Like myself, Lindsay had an early headstart in her career (she had her start in the automotive industry) but also had to learn many things the hard way, but because of this, Lindsay was able to have and live the life she wanted however, to achieve this, Lindsay had to make some drastic changes like relocating from another state (some people have commended her, while others called her crazy because relocating meant moving at a slower pace in life) and giving up a lovely house.
Lindsay also shared how her parents died at a much younger age and weren’t able to retire, and because of this, Lindsay didn’t see herself working all her life, thus prompting her to follow her desire in life.
Starting young in management, Lindsay shares how she struggled at first because she didn’t have a mentor to guide her; however, Lindsay was eventually able to find her niche and live the life she always wanted. We also touched on minimalism and how freeing it is not to own so many material things; you can simply pack your stuff in your backpack and be on your way to the beach or another country.
Lindsay and I shared some insights into how business owners can be friends, colleagues, and bosses with their staff while maintaining professionalism.
Key Learning Points:
1.) Lindsay says it’s important to follow your burning desire - 3:34
2.) Lindsay stresses the importance of being able to express yourself - 9:40
3.) Lindsay shares an anecdote where she was helping a colleague who unexpectedly got pregnant; while Lindsay gave her grace, her colleague filed for unemployment and said terrible things about her. This experience led Lindsay to put up boundaries. - 7:52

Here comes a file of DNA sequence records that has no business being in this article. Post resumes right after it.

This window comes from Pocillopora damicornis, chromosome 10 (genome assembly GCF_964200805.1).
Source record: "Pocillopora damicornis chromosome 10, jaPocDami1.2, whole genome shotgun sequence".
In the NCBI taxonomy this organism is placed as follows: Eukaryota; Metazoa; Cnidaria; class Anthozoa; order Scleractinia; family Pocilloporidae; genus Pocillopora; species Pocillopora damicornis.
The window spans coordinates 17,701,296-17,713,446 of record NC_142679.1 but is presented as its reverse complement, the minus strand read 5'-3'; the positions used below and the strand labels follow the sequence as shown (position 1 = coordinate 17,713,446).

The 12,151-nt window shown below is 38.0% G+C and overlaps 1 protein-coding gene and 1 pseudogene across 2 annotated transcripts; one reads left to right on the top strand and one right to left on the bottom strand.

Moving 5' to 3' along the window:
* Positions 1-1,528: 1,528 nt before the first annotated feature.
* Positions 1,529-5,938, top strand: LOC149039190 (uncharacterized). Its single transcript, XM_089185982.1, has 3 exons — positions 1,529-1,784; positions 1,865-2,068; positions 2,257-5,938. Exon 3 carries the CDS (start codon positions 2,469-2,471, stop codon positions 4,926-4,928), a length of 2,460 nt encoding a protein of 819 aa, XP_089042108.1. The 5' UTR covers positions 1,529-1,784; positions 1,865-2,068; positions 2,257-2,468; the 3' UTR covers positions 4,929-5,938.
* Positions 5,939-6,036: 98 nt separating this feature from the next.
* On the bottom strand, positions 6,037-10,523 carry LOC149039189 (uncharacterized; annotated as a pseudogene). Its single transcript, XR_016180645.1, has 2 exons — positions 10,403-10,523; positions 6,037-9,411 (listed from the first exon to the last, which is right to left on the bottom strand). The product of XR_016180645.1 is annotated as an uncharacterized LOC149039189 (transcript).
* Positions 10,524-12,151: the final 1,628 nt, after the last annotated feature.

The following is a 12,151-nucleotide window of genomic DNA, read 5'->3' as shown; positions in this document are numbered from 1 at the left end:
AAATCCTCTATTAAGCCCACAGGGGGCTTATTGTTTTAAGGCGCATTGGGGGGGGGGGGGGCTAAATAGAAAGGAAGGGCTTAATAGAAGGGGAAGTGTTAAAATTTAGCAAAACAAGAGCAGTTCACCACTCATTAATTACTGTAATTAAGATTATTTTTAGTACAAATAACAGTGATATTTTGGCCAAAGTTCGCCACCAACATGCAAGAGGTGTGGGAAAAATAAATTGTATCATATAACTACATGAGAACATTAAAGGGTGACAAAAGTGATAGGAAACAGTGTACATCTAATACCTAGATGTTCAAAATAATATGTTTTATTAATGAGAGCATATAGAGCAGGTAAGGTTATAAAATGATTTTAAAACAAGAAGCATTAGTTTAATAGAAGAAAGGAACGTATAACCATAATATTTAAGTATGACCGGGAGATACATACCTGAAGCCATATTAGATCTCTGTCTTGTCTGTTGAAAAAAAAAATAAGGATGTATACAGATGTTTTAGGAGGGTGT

4.) As a manager, Lindsay saw herself more of a servant for the people rather than the “end-all, be-all” or the “big kahuna” - 10:32
5.) Mads says that it’s essential for business owners and managers to figure out who you are as a person and find out what works for you when dealing with people.. - 13-51
6.) Mads would instead take the risk of people, especially when making new connections, friends, or relationships, rather than avoiding getting hurt. - 19:53
7.) Mads says that people should let go of the fear of things not working out.- 22:05
8.) Lindsay likens the relationship between a manager and an employee to a one-sided relationship because managers need to be “on” all the time. You’re being watched all the time, and sometimes you don’t even feel human. After all, it would be best if you were positive most times because the people around you can feel a sudden shift in your energy. - 23:19
9.) Mads adds that managers should always put their best foot forward and be their best selves because their energy can affect their staff; however, it’s okay to take some time off to refresh yourself. - 25:35
Lindsay says that it’s essential that we manage our expectations so that we wouldn’t end up disappointed or upset in the event things fail. - 30:11
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